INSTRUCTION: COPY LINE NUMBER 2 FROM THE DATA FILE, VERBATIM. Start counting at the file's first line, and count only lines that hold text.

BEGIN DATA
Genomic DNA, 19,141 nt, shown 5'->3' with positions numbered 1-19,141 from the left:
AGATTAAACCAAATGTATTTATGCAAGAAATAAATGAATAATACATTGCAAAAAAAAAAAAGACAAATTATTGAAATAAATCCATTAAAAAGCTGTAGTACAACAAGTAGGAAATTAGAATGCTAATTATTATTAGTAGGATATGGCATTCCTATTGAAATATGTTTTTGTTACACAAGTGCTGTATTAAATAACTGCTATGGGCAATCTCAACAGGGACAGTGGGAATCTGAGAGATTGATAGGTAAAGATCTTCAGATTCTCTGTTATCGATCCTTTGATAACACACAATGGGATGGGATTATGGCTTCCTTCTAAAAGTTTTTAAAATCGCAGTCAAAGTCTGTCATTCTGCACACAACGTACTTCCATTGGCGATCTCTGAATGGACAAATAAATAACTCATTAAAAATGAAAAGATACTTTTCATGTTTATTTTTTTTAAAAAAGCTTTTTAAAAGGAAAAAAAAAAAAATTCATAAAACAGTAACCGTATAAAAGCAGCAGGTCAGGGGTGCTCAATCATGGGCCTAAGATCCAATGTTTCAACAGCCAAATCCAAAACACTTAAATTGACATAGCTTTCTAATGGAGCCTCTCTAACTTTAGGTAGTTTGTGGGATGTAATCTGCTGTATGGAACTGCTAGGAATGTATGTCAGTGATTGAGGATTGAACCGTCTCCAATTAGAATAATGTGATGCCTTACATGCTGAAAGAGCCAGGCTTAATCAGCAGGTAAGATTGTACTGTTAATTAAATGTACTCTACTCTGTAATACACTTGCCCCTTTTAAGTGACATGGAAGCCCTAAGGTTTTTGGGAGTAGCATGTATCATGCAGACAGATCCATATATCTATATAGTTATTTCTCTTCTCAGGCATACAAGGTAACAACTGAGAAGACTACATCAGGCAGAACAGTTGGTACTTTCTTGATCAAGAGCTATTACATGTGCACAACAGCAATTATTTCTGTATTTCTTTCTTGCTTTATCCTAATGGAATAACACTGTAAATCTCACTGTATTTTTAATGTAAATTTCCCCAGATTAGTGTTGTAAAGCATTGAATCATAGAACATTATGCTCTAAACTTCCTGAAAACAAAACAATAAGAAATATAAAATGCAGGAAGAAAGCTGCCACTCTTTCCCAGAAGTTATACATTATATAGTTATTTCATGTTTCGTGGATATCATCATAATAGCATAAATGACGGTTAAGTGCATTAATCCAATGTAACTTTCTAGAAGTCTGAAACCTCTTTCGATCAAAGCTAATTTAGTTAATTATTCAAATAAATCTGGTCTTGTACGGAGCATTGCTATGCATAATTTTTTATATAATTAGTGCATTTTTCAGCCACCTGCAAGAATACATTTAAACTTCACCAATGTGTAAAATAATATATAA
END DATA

AGATTAAACCAAATGTATTTATGCAAGAAATAAATGAATAATACATTGCAAAAAAAAAAAAGACAAATTATTGAAATAAATCCATTAAAAAGCTGTAGTACAACAAGTAGGAAATTAGAATGCTAATTATTATTAGTAGGATATGGCATTCCTATTGAAATATGTTTTTGTTACACAAGTGCTGTATTAAATAACTGCTATGGGCAATCTCAACAGGGACAGTGGGAATCTGAGAGATTGATAGGTAAAGATCTTCAGATTCTCTGTTATCGATCCTTTGATAACACACAATGGGATGGGATTATGGCTTCCTTCTAAAAGTTTTTAAAATCGCAGTCAAAGTCTGTCATTCTGCACACAACGTACTTCCATTGGCGATCTCTGAATGGACAAATAAATAACTCATTAAAAATGAAAAGATACTTTTCATGTTTATTTTTTTTAAAAAAGCTTTTTAAAAGGAAAAAAAAAAAAATTCATAAAACAGTAACCGTATAAAAGCAGCAGGTCAGGGGTGCTCAATCATGGGCCTAAGATCCAATGTTTCAACAGCCAAATCCAAAACACTTAAATTGACATAGCTTTCTAATGGAGCCTCTCTAACTTTAGGTAGTTTGTGGGATGTAATCTGCTGTATGGAACTGCTAGGAATGTATGTCAGTGATTGAGGATTGAACCGTCTCCAATTAGAATAATGTGATGCCTTACATGCTGAAAGAGCCAGGCTTAATCAGCAGGTAAGATTGTACTGTTAATTAAATGTACTCTACTCTGTAATACACTTGCCCCTTTTAAGTGACATGGAAGCCCTAAGGTTTTTGGGAGTAGCATGTATCATGCAGACAGATCCATATATCTATATAGTTATTTCTCTTCTCAGGCATACAAGGTAACAACTGAGAAGACTACATCAGGCAGAACAGTTGGTACTTTCTTGATCAAGAGCTATTACATGTGCACAACAGCAATTATTTCTGTATTTCTTTCTTGCTTTATCCTAATGGAATAACACTGTAAATCTCACTGTATTTTTAATGTAAATTTCCCCAGATTAGTGTTGTAAAGCATTGAATCATAGAACATTATGCTCTAAACTTCCTGAAAACAAAACAATAAGAAATATAAAATGCAGGAAGAAAGCTGCCACTCTTTCCCAGAAGTTATACATTATATAGTTATTTCATGTTTCGTGGATATCATCATAATAGCATAAATGACGGTTAAGTGCATTAATCCAATGTAACTTTCTAGAAGTCTGAAACCTCTTTCGATCAAAGCTAATTTAGTTAATTATTCAAATAAATCTGGTCTTGTACGGAGCATTGCTATGCATAATTTTTTATATAATTAGTGCATTTTTCAGCCACCTGCAAGAATACATTTAAACTTCACCAATGTGTAAAATAATATATAA